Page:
The Fifth Amendment’s “Takings Clause” authorizes eminent-domain takings, but only when property is needed “for public use” — for example, to build a post office, widen a road, or create a reservoir. Fort Trumbull’s homeowners argued all the way up to the Supreme Court that their homes weren’t being seized for “public use” but for private use. Under the Constitution, they insisted, the city had no right to forcibly transfer their property to a private developer in the hope that new development would yield higher tax revenues or new jobs. 

But five justices — John Paul Stevens, Steven Breyer, David Souter, Ruth Bader Ginsburg, and Anthony Kennedy — decided otherwise. With their imprimatur, New London confiscated the modest but well-cared-for homes of Fort Trumbull. The last remaining owners were forced out. The bulldozers moved in. The land was cleared for the kind of upscale redevelopment that Pfizer and its political allies in New London craved: a posh hotel, a conference center, a condominium complex, a health club, and high-end shops.

And how did it all end up?

When journalist Charlotte Allen went recently to New London to find out, what she found, as she reported in the Weekly Standard, was “a vast, empty field —  90 acres — that was entirely uninhabited and looked as though it had always been that way”. There is no hotel, no health club, no condos. The neighborhood that for generations had been home to working-class families like the Derys and Cristofaros is now a “deserted incline”,  where the only signs of life are “waist-high dead weeds”.

The homeowners were dispossessed for nothing. Fort Trumbull was never redeveloped. Pfizer itself bailed out of New London in 2009. Kelo was a disaster, as even the city’s present political leaders acknowledge. Allen writes that the current mayor, who was elected in 2011, has formally apologized to the Kelo plaintiffs, calling the decision a “black stain” on New London’s reputation. City officials agreed to install a plaque on the heights above the Thames in memory of Margherita Cristofaro, who died during the long legal battle. It notes that she and her family “made significant contributions to the Italian-American community, sacrificing two family homes to the eminent domain process”.

If anything good came of Kelo, it was the furious nationwide backlash, which led a number of states — Massachusetts, unfortunately not among them — to pass new laws protecting property ownersfrom abusive eminent-domain takings. But such still happens, and will go on happening until Kelo is overruled.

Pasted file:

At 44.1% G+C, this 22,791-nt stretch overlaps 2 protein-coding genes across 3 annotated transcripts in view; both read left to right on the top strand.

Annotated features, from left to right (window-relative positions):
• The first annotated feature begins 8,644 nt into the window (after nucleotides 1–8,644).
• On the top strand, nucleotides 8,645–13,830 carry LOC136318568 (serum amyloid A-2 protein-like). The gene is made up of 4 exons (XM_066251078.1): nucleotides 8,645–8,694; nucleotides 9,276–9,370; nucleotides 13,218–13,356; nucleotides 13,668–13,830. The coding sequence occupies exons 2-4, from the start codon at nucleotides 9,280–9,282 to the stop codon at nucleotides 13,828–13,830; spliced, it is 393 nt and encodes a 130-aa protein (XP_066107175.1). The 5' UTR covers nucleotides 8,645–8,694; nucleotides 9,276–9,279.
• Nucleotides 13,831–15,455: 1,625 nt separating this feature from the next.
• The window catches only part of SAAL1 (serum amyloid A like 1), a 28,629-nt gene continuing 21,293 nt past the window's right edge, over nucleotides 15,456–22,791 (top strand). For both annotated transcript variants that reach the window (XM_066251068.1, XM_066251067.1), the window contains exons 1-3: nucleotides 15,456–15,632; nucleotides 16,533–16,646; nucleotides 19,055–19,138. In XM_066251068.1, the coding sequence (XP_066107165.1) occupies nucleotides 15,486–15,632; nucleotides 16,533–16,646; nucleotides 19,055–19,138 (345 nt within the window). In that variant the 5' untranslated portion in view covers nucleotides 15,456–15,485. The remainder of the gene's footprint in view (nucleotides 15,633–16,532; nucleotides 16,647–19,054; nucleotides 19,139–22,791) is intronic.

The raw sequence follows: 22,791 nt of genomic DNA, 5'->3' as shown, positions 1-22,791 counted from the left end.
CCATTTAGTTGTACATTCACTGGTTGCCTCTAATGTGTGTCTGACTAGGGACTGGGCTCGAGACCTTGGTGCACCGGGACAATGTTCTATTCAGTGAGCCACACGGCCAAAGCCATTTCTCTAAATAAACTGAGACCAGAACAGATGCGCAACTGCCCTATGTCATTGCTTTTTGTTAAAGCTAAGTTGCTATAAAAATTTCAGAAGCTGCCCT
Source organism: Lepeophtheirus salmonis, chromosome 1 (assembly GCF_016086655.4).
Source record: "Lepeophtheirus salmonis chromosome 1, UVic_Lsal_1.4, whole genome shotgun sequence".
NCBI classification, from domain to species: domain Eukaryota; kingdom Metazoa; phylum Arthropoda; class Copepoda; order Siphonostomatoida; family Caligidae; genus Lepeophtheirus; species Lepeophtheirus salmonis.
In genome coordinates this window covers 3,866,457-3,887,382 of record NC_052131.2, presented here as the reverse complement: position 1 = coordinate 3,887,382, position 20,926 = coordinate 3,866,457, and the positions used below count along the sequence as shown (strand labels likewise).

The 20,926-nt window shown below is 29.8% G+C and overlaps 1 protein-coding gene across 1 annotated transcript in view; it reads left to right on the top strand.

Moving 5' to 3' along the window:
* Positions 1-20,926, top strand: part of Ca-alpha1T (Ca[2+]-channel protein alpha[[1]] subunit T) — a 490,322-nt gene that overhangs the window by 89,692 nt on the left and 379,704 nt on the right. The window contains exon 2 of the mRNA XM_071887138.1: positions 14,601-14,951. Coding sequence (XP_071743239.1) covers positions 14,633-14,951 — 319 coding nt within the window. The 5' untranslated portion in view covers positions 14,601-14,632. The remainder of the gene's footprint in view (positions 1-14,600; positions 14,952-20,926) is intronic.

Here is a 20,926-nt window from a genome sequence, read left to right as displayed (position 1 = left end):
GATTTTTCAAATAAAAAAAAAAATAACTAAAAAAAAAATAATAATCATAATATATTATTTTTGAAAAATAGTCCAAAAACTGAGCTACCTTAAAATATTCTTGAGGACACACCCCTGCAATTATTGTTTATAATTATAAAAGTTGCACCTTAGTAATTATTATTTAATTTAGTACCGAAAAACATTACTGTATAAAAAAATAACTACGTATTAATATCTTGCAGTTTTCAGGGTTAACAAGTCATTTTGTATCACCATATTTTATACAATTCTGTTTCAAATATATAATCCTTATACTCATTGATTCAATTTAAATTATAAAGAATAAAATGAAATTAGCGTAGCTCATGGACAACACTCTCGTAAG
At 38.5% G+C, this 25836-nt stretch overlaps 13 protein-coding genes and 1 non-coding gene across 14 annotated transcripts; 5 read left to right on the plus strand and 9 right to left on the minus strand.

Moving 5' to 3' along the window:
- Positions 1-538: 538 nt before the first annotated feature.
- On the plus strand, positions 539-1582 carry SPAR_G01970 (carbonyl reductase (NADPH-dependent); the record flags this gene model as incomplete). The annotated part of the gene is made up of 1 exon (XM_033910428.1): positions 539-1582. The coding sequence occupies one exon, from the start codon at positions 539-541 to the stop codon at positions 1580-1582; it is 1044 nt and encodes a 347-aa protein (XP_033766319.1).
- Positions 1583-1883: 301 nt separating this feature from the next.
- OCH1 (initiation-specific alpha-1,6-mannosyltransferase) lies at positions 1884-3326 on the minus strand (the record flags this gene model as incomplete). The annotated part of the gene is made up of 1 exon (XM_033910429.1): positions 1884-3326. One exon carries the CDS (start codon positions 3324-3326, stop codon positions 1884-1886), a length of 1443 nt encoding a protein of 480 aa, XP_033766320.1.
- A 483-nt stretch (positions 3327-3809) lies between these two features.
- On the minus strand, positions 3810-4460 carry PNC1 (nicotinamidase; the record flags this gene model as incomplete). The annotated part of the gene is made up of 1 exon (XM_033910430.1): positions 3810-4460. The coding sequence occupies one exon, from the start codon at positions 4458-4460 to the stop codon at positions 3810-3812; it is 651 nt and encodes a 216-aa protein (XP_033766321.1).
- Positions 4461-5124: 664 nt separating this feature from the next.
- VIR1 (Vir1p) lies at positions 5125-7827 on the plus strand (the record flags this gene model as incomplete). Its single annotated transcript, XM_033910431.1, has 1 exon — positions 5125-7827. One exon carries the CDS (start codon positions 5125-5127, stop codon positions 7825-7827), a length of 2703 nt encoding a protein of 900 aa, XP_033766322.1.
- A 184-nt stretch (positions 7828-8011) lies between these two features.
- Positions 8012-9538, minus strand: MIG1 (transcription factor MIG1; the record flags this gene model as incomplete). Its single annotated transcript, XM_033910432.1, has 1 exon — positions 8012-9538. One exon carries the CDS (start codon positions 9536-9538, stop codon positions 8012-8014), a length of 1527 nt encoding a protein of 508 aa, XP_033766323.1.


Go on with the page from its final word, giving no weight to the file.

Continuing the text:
The founders put the Takings Clause in the Bill of Rights for a reason. The desolation that is Fort Trumbull is a grim reminder that where property rights aren’t secure, neither is freedom — and without freedom, there is nothing the government can’t destroy.

Shifting sands 2

We who counted ourselves luckier than the general run of humankind because we live in the United States of America are no longer standing on firm ground but on shifting sands.

What accustomed ways, what assumptions on which we’ve always relied, what expectations we’ve long held, what values we’ve taken for granted, are not being interrogated anew?

Customs, values, standards, principles – the elements that cement civilization – are being let go, one after another, at ever increasing pace as we are moved away from liberty into serfdom.

Have you relied on custom? On long accepted moral norms? On the probity of public servants? On high standards of medical practice? On the intellectual openness of universities? On the integrity of scientists? On the solidity of old established institutions? On common values of decency, civility, and honesty?

You, we, can do so no longer. The wrecking crew is out. The fundamental transformation of America is underway.

Immense progress in science and technology will not help us because all invention will come under the ever-expanding control of the government and its ideological army of wreckers.

Over what part of our lives, even the most intimate, is government not taking control?

Our freedom of speech has been qualified by political correctness. Certain words are taboo, and it is widely accepted that they ought to be, on the grounds that some might take offense if they hear them.